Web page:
By voting (by a narrow margin) to leave the European Union, the United Kingdom has decided that near-term economic pain is a price worth paying in exchange for its sovereignty. But while voters were asked whether to choose a path away from Europe, they simultaneously charted another path. Britain’s decision to leave the European Union is an unmistakable step toward its Anglosphere cousins.

The basis for a formalized Anglosphere is grounded most concretely in the legacy of the military cooperation that developed during and after World War II. To this day, the intelligence agencies of Great Britain, the United States, Canada, Australia and New Zealand enjoy an unrivaled level of interconnectedness. The sharing of these secrets, information vital to the continued existence of the nations in question, bespeaks a level of shared comfort and commitment to being on the same side of most issues, most of the time.

But while the technical foundation of the relationship between these nations is founded in the first principle of each of their governments – defense of the homeland – one need not dig to a great depth to find the common principles of free-market democratic governance, made possible by a robust commitment to free speech, that are the shared legacy of a shared intellectual heritage.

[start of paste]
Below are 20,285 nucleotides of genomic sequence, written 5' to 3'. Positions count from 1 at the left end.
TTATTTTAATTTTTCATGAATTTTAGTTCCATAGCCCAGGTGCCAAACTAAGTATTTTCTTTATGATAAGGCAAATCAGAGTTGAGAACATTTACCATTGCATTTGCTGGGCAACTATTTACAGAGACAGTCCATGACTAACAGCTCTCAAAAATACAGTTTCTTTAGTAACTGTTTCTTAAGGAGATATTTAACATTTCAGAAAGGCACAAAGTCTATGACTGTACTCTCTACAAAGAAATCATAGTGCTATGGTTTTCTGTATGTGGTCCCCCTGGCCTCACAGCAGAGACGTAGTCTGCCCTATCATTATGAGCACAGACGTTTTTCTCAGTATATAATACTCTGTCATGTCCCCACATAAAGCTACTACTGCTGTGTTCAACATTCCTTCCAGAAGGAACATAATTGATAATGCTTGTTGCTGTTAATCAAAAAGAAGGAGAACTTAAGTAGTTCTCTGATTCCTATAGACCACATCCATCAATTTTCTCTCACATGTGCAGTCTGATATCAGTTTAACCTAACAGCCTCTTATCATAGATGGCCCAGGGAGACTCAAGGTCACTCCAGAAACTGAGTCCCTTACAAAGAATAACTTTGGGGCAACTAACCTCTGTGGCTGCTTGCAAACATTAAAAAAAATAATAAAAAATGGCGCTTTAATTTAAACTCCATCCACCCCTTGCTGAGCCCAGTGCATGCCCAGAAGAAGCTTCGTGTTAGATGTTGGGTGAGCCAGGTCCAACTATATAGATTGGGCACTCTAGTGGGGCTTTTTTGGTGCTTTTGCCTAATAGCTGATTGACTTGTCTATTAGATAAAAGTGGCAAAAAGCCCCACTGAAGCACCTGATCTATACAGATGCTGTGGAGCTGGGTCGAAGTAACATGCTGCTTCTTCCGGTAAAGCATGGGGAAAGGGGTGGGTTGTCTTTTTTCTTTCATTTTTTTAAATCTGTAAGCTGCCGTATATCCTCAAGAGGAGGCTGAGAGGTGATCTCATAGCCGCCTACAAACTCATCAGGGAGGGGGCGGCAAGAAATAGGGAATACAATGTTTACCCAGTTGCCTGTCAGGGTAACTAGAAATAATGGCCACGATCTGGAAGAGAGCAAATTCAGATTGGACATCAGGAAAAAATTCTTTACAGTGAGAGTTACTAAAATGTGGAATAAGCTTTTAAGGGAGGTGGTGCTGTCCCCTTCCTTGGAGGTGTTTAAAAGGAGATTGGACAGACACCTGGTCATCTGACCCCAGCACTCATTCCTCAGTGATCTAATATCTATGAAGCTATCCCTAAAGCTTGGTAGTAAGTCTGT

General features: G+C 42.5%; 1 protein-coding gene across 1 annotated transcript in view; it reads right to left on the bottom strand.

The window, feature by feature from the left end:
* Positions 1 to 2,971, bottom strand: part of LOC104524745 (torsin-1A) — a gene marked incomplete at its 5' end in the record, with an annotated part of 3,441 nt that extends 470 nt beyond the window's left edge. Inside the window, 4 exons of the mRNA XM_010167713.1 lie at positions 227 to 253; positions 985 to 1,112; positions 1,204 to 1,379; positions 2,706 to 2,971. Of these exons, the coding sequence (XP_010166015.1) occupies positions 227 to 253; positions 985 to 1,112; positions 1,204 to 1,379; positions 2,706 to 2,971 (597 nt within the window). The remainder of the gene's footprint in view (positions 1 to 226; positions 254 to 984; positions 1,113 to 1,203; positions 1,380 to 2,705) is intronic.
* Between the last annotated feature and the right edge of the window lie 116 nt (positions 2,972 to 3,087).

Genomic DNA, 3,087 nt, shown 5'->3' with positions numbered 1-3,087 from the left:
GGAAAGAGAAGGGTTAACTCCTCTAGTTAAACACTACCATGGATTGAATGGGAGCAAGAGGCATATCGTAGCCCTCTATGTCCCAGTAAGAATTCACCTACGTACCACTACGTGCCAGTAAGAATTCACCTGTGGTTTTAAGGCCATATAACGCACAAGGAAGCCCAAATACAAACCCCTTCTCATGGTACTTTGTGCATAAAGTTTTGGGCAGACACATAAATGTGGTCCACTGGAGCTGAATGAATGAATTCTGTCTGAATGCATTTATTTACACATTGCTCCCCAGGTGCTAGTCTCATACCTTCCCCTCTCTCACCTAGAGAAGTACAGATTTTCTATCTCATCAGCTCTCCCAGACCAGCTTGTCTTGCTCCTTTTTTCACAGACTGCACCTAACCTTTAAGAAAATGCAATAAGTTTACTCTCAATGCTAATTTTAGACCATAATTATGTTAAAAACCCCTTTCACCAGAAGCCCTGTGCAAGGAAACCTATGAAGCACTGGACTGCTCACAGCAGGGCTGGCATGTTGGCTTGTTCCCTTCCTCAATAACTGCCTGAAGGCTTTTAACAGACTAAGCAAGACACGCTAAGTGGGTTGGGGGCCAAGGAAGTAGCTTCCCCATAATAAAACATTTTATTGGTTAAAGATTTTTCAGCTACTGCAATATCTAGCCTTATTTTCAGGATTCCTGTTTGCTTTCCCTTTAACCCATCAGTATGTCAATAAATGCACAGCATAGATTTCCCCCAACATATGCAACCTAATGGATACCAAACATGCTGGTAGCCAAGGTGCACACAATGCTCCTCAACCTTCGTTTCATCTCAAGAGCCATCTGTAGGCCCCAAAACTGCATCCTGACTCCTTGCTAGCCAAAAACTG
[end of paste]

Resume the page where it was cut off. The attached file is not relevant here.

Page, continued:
While those shared principles might one day enable closer political union between the Anglosphere, they should enable closer economic union almost immediately.

Toward that end, Britain’s first step toward Anglosphere should be to address the economic uncertainty that underpinned the talking points for staying in the EU. Britain should seek to establish free-trade agreements with its cousins across the Atlantic and in the southern Pacific. By seeking to join NAFTA quickly, Britain could offset the pain of reprisal-driven economic negotiations with its former European partners. Further, an Anglosphere-focused Britain should move to embrace the advantages won in the referendum by establishing a more laissez-faire approach to regulation of its business climate.

Whether the current administration in Washington – or the current governments in Ottawa, Canberra and Wellington – would reciprocate interest from an independent London is unknown. But now that Britain is free from the constraints of negotiating as a member of the EU, they would do well to consider the benefits of a less-restrained multilateral free-trade agreement to their own economies.

Regardless what comes next, the most remarkable fact about Britain’s decision to leave the EU is not that a nation has potentially elected to move toward financial uncertainty. Rather, it is that a country has decided to place a bet upon itself and its ability to find its way in the world with an identify of its own. Britain has voted to announce that its values, ones that it shares with the Anglosphere nations, are more important than the ease of the status quo within Europe.

In the long term, Britain’s bravery, and its faith in an experiment begun on June, 23, 2016, will reshape its own future – and along with it, the whole world’s.

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